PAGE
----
“Heavy Fog in the Channel. Continent cut off.” That was the headline in The Times on 22 October, 1957, when air and sea traffic in the English Channel was temporarily shut down. To the British, this wasn’t unfortunate because it cut Britain off from Europe – but because it cut Europe off from Britain.
Since then this headline has been used many times to depict the UK’s relations with the EU. And while British voters and politicians have always seemed more Eurosceptic than their continental partners, that fog has only thickened since 2010.
First there was David Cameron’s commitment to hold a referendum on new EU powers. Then his attempt to block Jean-Claude Juncker from becoming president of the European Commission. And now Britain is discussing whether or not to leave the EU altogether, with voters split 50/50 in favour and against.
The Conservatives have been especially critical about economic and financial policy. The UK has fought against a range of EU crisis management measures, “vetoing” the Fiscal Compact on eurozone budget discipline in December 2011 and resisting the provision of more funds to the International Monetary Fund for euro bailouts.
These actions challenge the Council of the EU’s strong unwritten rule of consensual decision-making. And that raises an interesting question: what happens when someone challenges, or even flouts, the rule? Are their diplomats marginalised, or do other countries make an extra effort to attempt to get them on board?
In a newly published article, I’ve examined what impact the British government’s stance has had on its diplomats’ relations with their counterparts in Brussels. Based on 33 interviews with diplomats from 20 countries, I found that Britain is not yet completely marginalised.
Being an awkward partner doesn’t automatically lead to being left out in the cold: other negotiation qualities, such as being skilful and informed, are just as important. And anyway, Britain is simply too big to be excluded from informal meetings.
Moreover, there is a strong belief in the EU that even the most obstinate members should be listened to and their concerns understood. Most people I spoke to saw it as inappropriate and unfair to simply exclude a “recalcitrant” country from informal meetings.
That’s the good news. But it’s all downhill from here.
The overwhelming sense I received from the diplomats I spoke to was that Britain has isolated itself in the EU.
One reason for this was practical: several interviewees said British diplomats and officials have become less engaged over the years, writing fewer discussion papers and failing to join in the process of finding solutions.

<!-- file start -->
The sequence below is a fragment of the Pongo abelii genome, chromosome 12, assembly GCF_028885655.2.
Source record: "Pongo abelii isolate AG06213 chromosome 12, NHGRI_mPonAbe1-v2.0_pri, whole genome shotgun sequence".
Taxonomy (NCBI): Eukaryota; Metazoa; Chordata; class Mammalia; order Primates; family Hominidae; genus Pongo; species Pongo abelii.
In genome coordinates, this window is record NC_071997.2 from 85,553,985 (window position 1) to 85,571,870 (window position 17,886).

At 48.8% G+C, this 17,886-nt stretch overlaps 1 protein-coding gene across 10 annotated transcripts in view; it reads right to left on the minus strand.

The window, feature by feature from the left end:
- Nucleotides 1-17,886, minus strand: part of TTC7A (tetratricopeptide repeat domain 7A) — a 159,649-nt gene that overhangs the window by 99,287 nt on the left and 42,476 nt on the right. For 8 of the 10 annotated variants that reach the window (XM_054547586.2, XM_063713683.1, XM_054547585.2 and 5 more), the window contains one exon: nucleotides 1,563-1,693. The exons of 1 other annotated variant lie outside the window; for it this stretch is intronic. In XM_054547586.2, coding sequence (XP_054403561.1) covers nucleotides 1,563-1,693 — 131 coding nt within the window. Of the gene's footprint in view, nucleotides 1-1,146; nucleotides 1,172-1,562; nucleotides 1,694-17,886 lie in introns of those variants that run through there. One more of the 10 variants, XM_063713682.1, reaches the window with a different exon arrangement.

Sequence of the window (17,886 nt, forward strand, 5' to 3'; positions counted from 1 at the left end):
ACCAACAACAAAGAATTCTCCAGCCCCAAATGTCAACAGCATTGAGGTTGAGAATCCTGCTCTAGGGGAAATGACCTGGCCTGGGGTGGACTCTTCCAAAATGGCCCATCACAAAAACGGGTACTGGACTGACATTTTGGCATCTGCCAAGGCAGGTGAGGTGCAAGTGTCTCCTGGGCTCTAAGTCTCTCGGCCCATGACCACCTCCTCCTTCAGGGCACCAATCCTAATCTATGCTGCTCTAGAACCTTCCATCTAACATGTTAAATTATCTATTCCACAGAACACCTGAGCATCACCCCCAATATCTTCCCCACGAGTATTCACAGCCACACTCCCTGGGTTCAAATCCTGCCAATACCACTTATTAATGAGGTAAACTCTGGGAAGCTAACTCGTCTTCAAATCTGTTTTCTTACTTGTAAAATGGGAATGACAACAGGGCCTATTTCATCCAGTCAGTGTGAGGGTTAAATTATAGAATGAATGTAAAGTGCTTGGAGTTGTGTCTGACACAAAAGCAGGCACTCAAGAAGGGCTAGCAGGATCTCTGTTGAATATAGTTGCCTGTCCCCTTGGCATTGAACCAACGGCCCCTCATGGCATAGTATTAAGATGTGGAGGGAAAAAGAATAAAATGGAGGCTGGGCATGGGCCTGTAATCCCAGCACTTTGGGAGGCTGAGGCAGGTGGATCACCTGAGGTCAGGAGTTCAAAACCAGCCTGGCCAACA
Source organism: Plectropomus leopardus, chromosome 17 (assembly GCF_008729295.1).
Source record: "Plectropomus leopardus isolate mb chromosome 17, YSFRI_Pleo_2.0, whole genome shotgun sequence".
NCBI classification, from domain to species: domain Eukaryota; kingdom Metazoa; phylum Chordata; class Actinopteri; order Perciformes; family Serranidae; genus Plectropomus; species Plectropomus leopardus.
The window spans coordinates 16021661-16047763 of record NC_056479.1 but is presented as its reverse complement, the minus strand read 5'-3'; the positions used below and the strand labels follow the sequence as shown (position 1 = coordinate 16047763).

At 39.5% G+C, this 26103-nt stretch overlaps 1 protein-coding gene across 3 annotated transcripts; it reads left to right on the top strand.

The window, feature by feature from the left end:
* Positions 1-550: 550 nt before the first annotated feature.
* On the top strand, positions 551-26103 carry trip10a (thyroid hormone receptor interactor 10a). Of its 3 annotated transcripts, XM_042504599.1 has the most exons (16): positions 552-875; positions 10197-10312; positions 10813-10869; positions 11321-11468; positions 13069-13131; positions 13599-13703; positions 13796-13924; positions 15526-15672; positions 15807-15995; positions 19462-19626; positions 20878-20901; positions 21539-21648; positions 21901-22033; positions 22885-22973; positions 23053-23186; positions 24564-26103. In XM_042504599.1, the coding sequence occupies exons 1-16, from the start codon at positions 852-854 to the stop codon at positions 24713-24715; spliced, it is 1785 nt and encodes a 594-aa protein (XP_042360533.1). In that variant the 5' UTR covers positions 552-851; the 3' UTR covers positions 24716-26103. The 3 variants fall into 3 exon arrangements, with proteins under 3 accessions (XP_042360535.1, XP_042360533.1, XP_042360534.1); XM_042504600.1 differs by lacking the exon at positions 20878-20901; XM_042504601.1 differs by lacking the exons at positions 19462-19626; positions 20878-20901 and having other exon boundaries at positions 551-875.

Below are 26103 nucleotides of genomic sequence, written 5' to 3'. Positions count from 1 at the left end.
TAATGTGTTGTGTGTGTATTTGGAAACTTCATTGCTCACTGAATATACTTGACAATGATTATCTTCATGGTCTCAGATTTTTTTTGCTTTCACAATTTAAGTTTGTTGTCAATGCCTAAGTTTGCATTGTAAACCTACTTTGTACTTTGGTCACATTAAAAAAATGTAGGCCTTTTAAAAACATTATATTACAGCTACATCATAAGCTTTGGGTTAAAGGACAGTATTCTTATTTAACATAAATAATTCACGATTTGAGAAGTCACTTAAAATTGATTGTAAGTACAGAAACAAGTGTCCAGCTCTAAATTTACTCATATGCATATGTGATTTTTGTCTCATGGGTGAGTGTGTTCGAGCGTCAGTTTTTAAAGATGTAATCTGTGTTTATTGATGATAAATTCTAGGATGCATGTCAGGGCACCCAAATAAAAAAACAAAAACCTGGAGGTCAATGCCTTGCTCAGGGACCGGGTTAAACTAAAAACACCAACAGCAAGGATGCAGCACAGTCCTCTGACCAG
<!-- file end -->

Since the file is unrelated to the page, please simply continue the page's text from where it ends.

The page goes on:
But the other reasons go deeper. Most interviewees believed that the UK persistently took up an extreme and immovable position that was not constructive. This, they said, had left the UK unable to influence the EU’s legislative process as much as it would like.
This has produced a certain element of fatigue when it comes to accommodating British concerns. Other countries are less willing to go the extra mile to get the UK on board. There was a clear sense among interviewees that the it acts in a way that goes against EU norms of alliance-building and compromise.
Several Northern European countries, such as Denmark, the Netherlands and Sweden, regretted that the UK has isolated itself because they see it as an important partner. At the same time they were unwilling to coordinate their positions with the UK at any price.
That isolation is so advanced that many diplomats saw the act of aligning oneself with the UK as dangerous. To do so, they said, is to go against the EU spirit, breaching community norms and alienating other countries.
Previously, one Danish diplomat told me, “it was more legitimate to be seen to share views with the UK. Now we do not want to be in the same boat as them.”
An official from the Council put it even more bluntly: “Even the best idea can die if it’s presented by the UK.”
This concern about being associated with the UK is particularly prevalent in areas where the UK takes a “stubborn and immovable” position.
Several interviewees mentioned that they were more reluctant to engage in coalitions with the UK, particularly if it was likely to end up as a minority coalition. By contrast, they did not see it as dangerous to be left in a minority coalition with other big countries. This was all about the fear of alienating other countries by aligning with the UK.
The biggest fault lines were between Britain and the EU institutions, Britain and the Nordic countries, and Britain and Poland.
Many interviewees said there had been a change in how MEPs and European Commission officials perceive the UK. One British diplomat said: “MEPs think the UK will throw a spanner in the works. The Commission hates that we do not believe in the EU project.”
UK diplomats are finding it particularly difficult to influence the European People’s Party (EPP) and the Socialists and Democrats (S&D) when it comes to the “big stuff” – such as bankers’ bonuses, on which they feel Britain is regarded as a “financial bogeyman”.
Meanwhile, Polish diplomats said that they felt somewhat betrayed by the UK because the UK had played a key role during Poland’s enlargement negotiations with the EU.
Now that Poland is in the EU, it feels as if it has “lost a friend”, as one Polish diplomat put it.
Similarly, countries who don’t use the euro feel that they have lost an important ally in their “fight” against gradual marginalisation in the EU.
So while the UK hasn’t yet been completely cut off from the continent, the fog is thickening.
This piece is by Maja Kluger Rasmussen, public policy analyst at the independent Danish think tank, Think Tank Europa, was co-published with The Telegraph.